10 things originators can do to create an ideal realtor relationship

by Kimberly Greene28 Nov 2018

The originator-realtor relationship is an important one. For many originators, those specific relationships are vital to the life of their business. Whether it’s 50% or 90% of an originator’s business that comes from realtor partners, originators need to know how to best nurture those relationships and keep them fertile.

Paul Lucido, chief marketing officer, and Kevin Peranio, chief lending officer, at Paramount Residential Mortgage Group, Inc., spoke to a group of mortage brokers at AIME Fuse about how to partner for success with realtors. Even for people who have been in the business working with realtors for decades can let some of the basic tenants of the relationship slip away.

“We get older, we get set in our ways, but we really forget how to create that relationship with the realtor. There’s a saying: ‘he who controls the lead controls the transaction.’ And the idea is, you need to put yourself in a position where you are controlling that lead and you have the choice to do as you choose with that lead,” Lucido said.

There are three reasons why a realtor might be open to having a conversation with a new originator, he said. One, they’re not happy with their current originator; two, they think that the new originator might be able to offer them more value; and three, the new originator can offer them better referrals in terms of more qualified leads.

Given those reasons for a realtor to open dialogue with a new originator, here are 10 concrete steps that an originator can take to create the ideal realtor relationship and make it a career-long one.

1. Treat the realtor as a client
The realtor is as much of a client as the borrower. They have needs, they want to be taken care of, which means the originator needs to listen to those needs, and follow through with the commitment to addressing those needs.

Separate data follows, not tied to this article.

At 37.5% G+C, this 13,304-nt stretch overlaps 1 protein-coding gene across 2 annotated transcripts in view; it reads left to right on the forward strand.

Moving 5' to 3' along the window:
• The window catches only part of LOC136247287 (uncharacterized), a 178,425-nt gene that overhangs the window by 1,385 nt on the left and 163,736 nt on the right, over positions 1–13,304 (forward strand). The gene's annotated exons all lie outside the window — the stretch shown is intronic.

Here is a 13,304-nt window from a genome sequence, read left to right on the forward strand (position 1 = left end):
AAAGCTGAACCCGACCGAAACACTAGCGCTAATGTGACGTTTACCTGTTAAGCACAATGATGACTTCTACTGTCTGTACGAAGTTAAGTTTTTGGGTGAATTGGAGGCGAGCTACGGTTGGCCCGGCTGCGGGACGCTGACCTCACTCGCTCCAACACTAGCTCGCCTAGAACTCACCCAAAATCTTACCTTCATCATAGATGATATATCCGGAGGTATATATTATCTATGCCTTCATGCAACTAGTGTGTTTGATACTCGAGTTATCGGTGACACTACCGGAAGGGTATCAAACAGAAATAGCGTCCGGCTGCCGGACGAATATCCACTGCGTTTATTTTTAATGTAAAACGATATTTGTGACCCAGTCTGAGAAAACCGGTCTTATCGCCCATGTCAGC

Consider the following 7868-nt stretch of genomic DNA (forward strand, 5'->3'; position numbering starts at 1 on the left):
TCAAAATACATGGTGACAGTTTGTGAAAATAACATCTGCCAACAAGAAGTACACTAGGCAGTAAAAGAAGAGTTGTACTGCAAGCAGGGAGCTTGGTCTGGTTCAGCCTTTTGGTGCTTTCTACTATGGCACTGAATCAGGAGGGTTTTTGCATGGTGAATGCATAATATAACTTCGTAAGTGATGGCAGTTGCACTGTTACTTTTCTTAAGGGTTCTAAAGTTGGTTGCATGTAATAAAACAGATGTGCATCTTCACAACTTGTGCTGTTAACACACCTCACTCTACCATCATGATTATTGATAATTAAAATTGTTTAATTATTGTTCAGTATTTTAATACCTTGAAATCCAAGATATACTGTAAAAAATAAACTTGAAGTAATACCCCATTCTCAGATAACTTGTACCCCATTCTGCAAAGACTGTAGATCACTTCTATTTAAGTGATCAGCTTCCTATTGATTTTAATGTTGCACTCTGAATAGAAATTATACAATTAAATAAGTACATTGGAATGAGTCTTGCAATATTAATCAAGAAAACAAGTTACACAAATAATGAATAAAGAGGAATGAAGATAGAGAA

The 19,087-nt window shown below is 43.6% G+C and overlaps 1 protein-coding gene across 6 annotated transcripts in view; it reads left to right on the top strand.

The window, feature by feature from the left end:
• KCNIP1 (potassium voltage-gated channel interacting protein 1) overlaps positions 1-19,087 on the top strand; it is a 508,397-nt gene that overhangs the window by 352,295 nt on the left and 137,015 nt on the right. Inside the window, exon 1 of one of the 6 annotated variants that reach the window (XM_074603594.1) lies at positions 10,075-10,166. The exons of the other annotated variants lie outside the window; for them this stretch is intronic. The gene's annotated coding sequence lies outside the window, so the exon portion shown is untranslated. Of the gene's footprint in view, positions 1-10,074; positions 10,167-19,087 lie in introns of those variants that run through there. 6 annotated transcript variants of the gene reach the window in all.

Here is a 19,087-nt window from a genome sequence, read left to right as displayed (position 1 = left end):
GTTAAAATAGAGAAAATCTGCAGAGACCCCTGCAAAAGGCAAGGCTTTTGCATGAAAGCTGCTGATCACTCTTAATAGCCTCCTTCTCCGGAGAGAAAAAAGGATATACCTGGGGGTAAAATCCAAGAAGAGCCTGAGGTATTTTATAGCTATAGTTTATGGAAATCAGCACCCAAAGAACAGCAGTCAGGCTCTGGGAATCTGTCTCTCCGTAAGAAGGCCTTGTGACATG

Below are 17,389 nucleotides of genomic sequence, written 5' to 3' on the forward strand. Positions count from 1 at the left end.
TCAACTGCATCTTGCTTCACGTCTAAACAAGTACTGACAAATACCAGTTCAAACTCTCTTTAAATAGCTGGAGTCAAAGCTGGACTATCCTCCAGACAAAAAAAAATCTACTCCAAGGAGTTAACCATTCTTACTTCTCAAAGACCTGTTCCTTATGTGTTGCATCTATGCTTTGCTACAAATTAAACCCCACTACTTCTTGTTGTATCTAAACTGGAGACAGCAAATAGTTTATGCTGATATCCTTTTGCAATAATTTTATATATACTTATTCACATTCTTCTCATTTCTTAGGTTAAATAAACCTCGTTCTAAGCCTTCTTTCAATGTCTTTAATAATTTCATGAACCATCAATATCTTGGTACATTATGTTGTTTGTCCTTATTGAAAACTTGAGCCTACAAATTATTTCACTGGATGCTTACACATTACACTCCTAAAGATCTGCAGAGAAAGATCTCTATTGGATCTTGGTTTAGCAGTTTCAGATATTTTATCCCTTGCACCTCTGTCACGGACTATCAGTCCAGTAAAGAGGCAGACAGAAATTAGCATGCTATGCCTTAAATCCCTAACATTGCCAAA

2. Be transparent
Most realtors crave transparency and honest through the loan process. Whether it’s goods news, bad news, something in between or just clarity on a specific issue, they want to be informed.

“Don’t return phone calls, make them,” Lucido said. “Keep everybody informed of the progresses and challenges. If stuff isn’t going well, make them aware . . . versus pretending that everything’s okay and you’re going to get hit with a huge pie in the face just before closing. You don’t want to do that.”

3. Make time for them
Originators don’t have to drop everything when a realtor calls, but it’s important to make time throughout the day to reach out to realtor partners and respond to them. “The human will seek the path of least resistance,” Lucido said. “So if you’re not there, somebody else is going to be there in your place.” If you don’t answer your realtors’ calls or respond to their texts, there’s no shortage of other mortgage professionals who will.

4. Face to face still has its place